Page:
If in the beginning we see the author’s desire to deepen his personal experience of putting his trust in Mary—something which has been with him since boyhood when he was taught to recite the Hail Mary on his knees and give himself over to her—, the well-searched and very charged chapters that follow cover one after the other, the days in the life of the woman of Nazareth, her words and actions. They provide an opportunity to reflect on the mysteries that touch her: the Immaculate Conception, her nativity, the Annunciation, Elisabeth’s visitation, the Holy Family, Our Lady of Sorrow, the Assumption, etc. This way we can broaden the sense and substance of woman’s genius in our reality and existence. Taking a page or two from John Paul II, Scola re-proposes two fundamental features of the “prophetic genius of the woman”, the primacy of love and the special trust God places in her for each human.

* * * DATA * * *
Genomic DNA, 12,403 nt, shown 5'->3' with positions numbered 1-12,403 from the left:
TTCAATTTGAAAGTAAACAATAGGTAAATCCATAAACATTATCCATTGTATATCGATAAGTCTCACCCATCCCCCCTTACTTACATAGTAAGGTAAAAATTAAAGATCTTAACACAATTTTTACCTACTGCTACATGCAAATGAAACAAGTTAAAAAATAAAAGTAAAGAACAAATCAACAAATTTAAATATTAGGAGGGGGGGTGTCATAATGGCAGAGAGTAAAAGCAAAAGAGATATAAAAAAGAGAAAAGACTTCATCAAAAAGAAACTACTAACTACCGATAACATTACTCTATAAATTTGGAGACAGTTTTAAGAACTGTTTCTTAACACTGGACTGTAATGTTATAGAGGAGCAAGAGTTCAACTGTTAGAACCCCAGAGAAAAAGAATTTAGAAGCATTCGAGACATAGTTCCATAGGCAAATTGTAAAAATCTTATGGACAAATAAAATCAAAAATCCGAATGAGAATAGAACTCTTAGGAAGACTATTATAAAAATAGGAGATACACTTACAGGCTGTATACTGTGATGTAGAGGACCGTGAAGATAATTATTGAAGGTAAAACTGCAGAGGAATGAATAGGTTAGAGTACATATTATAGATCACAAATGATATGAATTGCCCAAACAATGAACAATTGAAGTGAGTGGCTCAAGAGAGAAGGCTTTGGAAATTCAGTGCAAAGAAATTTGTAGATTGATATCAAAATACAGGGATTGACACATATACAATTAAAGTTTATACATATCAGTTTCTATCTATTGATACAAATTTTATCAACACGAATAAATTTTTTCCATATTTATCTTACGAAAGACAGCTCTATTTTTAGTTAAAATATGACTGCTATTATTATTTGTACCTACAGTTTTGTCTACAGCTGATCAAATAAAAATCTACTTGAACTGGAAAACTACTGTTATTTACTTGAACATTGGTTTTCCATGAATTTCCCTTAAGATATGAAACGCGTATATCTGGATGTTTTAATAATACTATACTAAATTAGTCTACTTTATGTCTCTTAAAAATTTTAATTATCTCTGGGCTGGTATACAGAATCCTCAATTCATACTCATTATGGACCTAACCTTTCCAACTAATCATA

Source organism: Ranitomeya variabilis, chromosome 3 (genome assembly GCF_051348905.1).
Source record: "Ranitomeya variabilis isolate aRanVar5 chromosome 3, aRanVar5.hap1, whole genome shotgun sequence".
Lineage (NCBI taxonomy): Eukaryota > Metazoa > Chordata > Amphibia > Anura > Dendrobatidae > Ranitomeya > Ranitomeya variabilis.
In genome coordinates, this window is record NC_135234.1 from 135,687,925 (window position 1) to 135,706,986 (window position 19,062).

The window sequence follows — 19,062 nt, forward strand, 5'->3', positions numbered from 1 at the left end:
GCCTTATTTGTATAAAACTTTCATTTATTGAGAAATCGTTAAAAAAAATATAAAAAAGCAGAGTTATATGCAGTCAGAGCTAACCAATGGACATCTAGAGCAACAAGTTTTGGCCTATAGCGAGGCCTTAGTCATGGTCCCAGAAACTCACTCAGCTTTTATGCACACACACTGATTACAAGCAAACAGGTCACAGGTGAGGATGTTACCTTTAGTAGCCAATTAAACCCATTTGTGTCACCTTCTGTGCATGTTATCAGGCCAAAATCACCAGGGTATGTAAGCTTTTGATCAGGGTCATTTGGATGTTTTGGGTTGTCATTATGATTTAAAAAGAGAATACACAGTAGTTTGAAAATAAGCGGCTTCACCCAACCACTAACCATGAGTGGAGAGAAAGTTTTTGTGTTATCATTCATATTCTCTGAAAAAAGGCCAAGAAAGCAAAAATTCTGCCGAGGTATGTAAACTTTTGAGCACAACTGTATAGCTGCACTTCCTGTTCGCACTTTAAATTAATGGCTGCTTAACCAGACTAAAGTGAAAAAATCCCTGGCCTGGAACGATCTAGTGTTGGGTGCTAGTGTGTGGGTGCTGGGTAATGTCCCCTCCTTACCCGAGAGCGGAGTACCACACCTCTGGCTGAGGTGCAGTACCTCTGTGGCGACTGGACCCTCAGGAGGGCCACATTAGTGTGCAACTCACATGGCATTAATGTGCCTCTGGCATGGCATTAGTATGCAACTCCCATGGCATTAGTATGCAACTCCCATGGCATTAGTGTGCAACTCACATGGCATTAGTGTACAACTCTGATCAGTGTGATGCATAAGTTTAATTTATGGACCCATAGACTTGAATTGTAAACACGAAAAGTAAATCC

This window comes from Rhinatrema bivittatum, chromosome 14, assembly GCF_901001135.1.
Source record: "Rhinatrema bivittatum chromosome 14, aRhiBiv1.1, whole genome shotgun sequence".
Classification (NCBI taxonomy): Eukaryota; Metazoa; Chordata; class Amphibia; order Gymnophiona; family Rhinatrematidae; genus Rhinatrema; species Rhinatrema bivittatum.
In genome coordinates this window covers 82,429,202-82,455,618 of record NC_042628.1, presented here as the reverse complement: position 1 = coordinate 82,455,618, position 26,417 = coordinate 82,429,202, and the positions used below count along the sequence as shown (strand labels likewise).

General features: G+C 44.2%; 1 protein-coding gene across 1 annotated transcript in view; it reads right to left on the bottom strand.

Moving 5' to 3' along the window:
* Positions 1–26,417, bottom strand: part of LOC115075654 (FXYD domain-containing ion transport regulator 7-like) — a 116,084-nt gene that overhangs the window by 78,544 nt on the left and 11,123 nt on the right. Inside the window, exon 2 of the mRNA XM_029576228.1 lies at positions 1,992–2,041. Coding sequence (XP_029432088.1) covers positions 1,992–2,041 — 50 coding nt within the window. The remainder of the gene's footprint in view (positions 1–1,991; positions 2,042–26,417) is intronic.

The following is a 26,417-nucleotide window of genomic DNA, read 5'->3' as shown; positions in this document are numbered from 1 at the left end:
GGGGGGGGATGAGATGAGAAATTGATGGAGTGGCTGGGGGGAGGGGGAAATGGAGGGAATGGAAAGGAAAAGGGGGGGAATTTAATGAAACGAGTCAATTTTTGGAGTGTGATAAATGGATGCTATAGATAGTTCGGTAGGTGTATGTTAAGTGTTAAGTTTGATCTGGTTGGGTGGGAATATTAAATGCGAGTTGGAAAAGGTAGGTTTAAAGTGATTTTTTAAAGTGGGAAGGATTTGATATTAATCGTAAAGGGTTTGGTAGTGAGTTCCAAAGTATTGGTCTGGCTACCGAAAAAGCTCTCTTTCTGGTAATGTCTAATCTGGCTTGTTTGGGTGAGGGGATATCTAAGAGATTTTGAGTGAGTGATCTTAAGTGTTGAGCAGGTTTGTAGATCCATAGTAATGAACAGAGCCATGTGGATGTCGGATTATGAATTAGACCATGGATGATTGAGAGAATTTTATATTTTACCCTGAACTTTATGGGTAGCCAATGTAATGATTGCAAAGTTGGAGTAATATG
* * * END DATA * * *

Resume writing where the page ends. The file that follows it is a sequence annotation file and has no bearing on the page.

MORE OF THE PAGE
Citing Von Balthasar, Scola says the woman stands for others. If God is the Other par excellence, then she sets the pace and shows the path towards God. Here is the secret of the sexual difference, something no one can overcome.
In some way, the Patriarch’s belief that Mary and her story are still relevant in today’s world is something provocative that can tell something to the younger generations of the third millennium, a time characterised by very rapid and often painful transformations. Mary shows how decisively women can contribute through their genius based on freedom, simplicity and creativity.
For this reason, Mary of Nazareth is a point of reference that is still relevant, as irreplaceable today as it was in the past. From an actual personal and communal experience, this book tries to offer convincing evidence of that.
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